Prayers of the Old Testament
The Prayer of Elisha
The day was hot and the dust kicked up by the eleven yoke of oxen before him caused the young man to wipe at his eyes and breathe through his nose. He was a plowman, one who plowed the tough and rugged ground until it broke under the constant strain. The young man knew there was nothing glamorous about his career, but without fertile soil one could not plant seed, without seed there would be no harvest, and without harvest men would starve.
For Elisha it was just another day, no different than any other which came before it. Oftentimes those days which change our lives forever start out like any other. There are no trumpeters heralding a change, there are no announcers forewarning us of those moments which alter the course of our very existence. Every day has a beginning, middle, and an end, twenty-four hours which in essence aren’t really hours, but a way by which us temporal beings measure time. This was the day in which Elisha’s life was going to change and he didn’t even know it.
We can’t plan for those days, we can’t prepare for those days, they come upon us suddenly and without warning, and all we have to do is be willing to step out of our comfort zone, and follow after the guidance of the Spirit of God.
Elisha was plowing a field, just one nameless face among twelve other men doing the exact same thing, when out of nowhere a man walks up to him and throws his mantle on him. There was no explanation, the man didn’t forewarn him of what he was about to do, and by reading the words of Scripture, he didn’t even place the mantle upon him gently, but rather threw it.
Instinctively Elisha knew what this meant, because in those days only kings and prophets generally wore such mantles. A mantle during Elisha’s time was symbolic of the owner’s calling, position, and authority.
Elisha’s only choice in this entire unfolding was to either accept the calling, or reject it, pretending as though he did not understand what had just occurred.
Even before we get into our discussion on the prayer of Elisha, there are great nuggets of wisdom we can glean from his calling, and his reaction to his calling.
There are moments in life when God calls us or instructs us to do a specific thing, and rather than comply and obey, we pretend as though we did not fully understand His instructions, or did not clearly hear His voice.
Although God knows we heard and we heard clearly, we attempt to call Him a liar to His face by shrugging our shoulders and saying, ‘I didn’t know you wanted me to do that.’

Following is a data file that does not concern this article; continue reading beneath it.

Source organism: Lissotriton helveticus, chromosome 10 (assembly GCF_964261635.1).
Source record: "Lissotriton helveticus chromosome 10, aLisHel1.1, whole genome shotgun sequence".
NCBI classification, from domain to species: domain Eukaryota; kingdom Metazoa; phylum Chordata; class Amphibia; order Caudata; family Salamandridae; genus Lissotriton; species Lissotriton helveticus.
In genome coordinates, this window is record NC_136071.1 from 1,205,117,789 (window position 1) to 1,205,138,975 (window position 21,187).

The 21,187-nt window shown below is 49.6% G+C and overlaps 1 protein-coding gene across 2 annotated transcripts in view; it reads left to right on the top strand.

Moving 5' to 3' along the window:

Elisha’s calling was not what you would call the clearest and most vivid of callings. There was plenty of room for him to pretend as though Elijah’s actions did not compute, and that the mantle being thrown upon him had been an accident.
Elisha, however, had an honest and sincere heart. Having understood what Elijah’s actions meant Elisha left his oxen and ran after him.
There was no delay in Elisha’s reaction. There was no concern for what his fellow plowmen would say, or what his employer would say. A stranger had thrown a mantle upon him, and knowing what it meant Elisha ran after him.
1 Kings 19:20, “And he left the oxen and ran after Elijah, and said, ‘please let me kiss my father and my mother, and then I will follow you.’ And he said to him, ‘Go back again, for what have I done to you?’”
By all accounts a man like Elijah would be labeled unloving, abrasive, short tempered, and downright mean-spirited by today’s exceedingly sensitive culture. Here was a young man who left his oxen in the field, chased down the man who had thrown his mantle upon him, asked to go say goodbye to his father and mother, and all the fellow said was, ‘go back again, for what have I done to you?’
Why, Elijah didn’t even acknowledge Elisha’s implied honor of him as many would nowadays, because to say ‘I will follow you’ implies one is worthy of being followed.
Nowadays, rather than do their duty and simply walk away, men hold up banners and signs and posters of themselves pleading and begging with people to follow them rather than the One who sent them. If one happens to come along as Elisha did to Elijah, they are quickly made to feel at ease to the point that truth isn’t even spoken in their lives for fear of losing a follower.
The system may have jaded me over the years, this I cannot deny, but it doesn’t make me any less right, and you know it because you’re seeing it. Men love to be praised, adored, followed, and obeyed. Men love to have authority over others, and they exert that authority liberally whenever it suits them.
I know I am in the minority, but I respect Elijah’s reaction to Elisha’s statement.
Elijah knew all he had done was what God had told him to do, and now the choice and decision making was up to Elisha alone. Elijah did not try to sugarcoat the calling, he didn’t try to talk Elisha into following him, he threw his mantle upon him, and having completed the task with which he had been tasked, walked away.
Since when did it become our duty to make Jesus appealing in lieu of preaching the Christ of the Bible? Since when did it become our duty to highlight notions such as prosperity, blessing, perfect health, and an existence absent of trials in lieu of the truth the Scriptures bear out in regards to what a true servant of God can expect to endure at the hands of the godless?
With love in Christ,
Michael Boldea Jr.